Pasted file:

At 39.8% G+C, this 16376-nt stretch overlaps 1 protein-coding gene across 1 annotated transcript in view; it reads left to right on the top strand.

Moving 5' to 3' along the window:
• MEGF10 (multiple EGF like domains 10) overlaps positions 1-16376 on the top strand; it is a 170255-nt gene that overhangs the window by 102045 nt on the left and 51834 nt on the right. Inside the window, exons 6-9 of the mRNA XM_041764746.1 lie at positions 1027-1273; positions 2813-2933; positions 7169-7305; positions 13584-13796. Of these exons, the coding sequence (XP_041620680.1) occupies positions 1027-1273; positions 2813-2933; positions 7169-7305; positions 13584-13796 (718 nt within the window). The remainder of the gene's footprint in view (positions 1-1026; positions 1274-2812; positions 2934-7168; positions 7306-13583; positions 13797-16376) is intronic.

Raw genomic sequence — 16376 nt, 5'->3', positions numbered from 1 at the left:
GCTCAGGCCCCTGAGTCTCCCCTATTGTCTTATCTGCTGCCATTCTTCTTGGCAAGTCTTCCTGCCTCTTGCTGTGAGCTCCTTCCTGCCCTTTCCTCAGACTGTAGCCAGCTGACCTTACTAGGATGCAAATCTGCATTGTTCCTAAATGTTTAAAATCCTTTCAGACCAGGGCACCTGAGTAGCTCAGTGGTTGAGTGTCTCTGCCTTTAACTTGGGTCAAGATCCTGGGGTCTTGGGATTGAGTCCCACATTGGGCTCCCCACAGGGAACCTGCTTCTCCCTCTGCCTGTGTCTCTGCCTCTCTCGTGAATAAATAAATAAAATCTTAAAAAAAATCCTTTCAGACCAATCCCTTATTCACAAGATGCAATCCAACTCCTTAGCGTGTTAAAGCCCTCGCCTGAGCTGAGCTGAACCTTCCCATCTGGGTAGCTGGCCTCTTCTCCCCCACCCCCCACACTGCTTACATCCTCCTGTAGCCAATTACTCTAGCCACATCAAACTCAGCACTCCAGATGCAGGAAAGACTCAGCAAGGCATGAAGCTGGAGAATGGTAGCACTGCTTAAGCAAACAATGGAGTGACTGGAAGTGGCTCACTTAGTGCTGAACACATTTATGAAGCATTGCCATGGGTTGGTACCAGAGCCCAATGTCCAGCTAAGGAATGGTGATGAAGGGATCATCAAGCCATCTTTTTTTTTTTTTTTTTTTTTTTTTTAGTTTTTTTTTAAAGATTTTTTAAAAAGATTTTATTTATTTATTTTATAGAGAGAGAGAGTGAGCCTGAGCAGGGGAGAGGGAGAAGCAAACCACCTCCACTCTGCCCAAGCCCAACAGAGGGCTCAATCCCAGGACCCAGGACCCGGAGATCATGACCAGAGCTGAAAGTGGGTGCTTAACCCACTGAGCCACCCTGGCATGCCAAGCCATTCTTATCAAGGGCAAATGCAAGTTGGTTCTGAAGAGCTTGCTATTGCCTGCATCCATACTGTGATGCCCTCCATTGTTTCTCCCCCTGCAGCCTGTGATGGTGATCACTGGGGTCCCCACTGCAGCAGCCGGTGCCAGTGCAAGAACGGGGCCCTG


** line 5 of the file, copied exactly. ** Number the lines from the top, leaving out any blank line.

GCTCAGGCCCCTGAGTCTCCCCTATTGTCTTATCTGCTGCCATTCTTCTTGGCAAGTCTTCCTGCCTCTTGCTGTGAGCTCCTTCCTGCCCTTTCCTCAGACTGTAGCCAGCTGACCTTACTAGGATGCAAATCTGCATTGTTCCTAAATGTTTAAAATCCTTTCAGACCAGGGCACCTGAGTAGCTCAGTGGTTGAGTGTCTCTGCCTTTAACTTGGGTCAAGATCCTGGGGTCTTGGGATTGAGTCCCACATTGGGCTCCCCACAGGGAACCTGCTTCTCCCTCTGCCTGTGTCTCTGCCTCTCTCGTGAATAAATAAATAAAATCTTAAAAAAAATCCTTTCAGACCAATCCCTTATTCACAAGATGCAATCCAACTCCTTAGCGTGTTAAAGCCCTCGCCTGAGCTGAGCTGAACCTTCCCATCTGGGTAGCTGGCCTCTTCTCCCCCACCCCCCACACTGCTTACATCCTCCTGTAGCCAATTACTCTAGCCACATCAAACTCAGCACTCCAGATGCAGGAAAGACTCAGCAAGGCATGAAGCTGGAGAATGGTAGCACTGCTTAAGCAAACAATGGAGTGACTGGAAGTGGCTCACTTAGTGCTGAACACATTTATGAAGCATTGCCATGGGTTGGTACCAGAGCCCAATGTCCAGCTAAGGAATGGTGATGAAGGGATCATCAAGCCATCTTTTTTTTTTTTTTTTTTTTTTTTTTAGTTTTTTTTTAAAGATTTTTTAAAAAGATTTTATTTATTTATTTTATAGAGAGAGAGAGTGAGCCTGAGCAGGGGAGAGGGAGAAGCAAACCACCTCCACTCTGCCCAAGCCCAACAGAGGGCTCAATCCCAGGACCCAGGACCCGGAGATCATGACCAGAGCTGAAAGTGGGTGCTTAACCCACTGAGCCACCCTGGCATGCCAAGCCATTCTTATCAAGGGCAAATGCAAGTTGGTTCTGAAGAGCTTGCTATTGCCTGCATCCATACTGTGATGCCCTCCATTGTTTCTCCCCCTGCAGCCTGTGATGGTGATCACTGGGGTCCCCACTGCAGCAGCCGGTGCCAGTGCAAGAACGGGGCCCTG